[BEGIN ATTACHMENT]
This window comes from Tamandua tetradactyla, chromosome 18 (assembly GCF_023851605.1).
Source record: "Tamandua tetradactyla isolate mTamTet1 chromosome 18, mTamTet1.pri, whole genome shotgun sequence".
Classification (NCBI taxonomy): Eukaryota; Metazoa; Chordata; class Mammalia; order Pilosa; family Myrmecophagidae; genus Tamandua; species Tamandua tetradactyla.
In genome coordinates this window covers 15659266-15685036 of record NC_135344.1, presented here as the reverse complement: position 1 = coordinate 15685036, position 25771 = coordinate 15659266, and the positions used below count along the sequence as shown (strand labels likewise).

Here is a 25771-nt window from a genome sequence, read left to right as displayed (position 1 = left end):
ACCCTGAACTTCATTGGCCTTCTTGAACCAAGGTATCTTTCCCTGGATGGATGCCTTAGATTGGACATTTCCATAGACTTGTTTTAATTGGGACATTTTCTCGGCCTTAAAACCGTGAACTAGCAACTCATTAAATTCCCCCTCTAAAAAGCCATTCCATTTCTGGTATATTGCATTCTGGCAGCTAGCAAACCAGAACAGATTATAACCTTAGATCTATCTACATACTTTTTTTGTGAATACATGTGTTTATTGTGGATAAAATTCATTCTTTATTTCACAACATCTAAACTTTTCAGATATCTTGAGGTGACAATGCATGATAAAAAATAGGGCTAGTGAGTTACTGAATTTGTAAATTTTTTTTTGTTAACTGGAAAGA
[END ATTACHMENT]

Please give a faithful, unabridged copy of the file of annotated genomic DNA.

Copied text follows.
This window comes from Tamandua tetradactyla, chromosome 18 (assembly GCF_023851605.1).
Source record: "Tamandua tetradactyla isolate mTamTet1 chromosome 18, mTamTet1.pri, whole genome shotgun sequence".
Classification (NCBI taxonomy): Eukaryota; Metazoa; Chordata; class Mammalia; order Pilosa; family Myrmecophagidae; genus Tamandua; species Tamandua tetradactyla.
In genome coordinates this window covers 15659266-15685036 of record NC_135344.1, presented here as the reverse complement: position 1 = coordinate 15685036, position 25771 = coordinate 15659266, and the positions used below count along the sequence as shown (strand labels likewise).

Here is a 25771-nt window from a genome sequence, read left to right as displayed (position 1 = left end):
ACCCTGAACTTCATTGGCCTTCTTGAACCAAGGTATCTTTCCCTGGATGGATGCCTTAGATTGGACATTTCCATAGACTTGTTTTAATTGGGACATTTTCTCGGCCTTAAAACCGTGAACTAGCAACTCATTAAATTCCCCCTCTAAAAAGCCATTCCATTTCTGGTATATTGCATTCTGGCAGCTAGCAAACCAGAACAGATTATAACCTTAGATCTATCTACATACTTTTTTTGTGAATACATGTGTTTATTGTGGATAAAATTCATTCTTTATTTCACAACATCTAAACTTTTCAGATATCTTGAGGTGACAATGCATGATAAAAAATAGGGCTAGTGAGTTACTGAATTTGTAAATTTTTTTTTGTTAACTGGAAAGA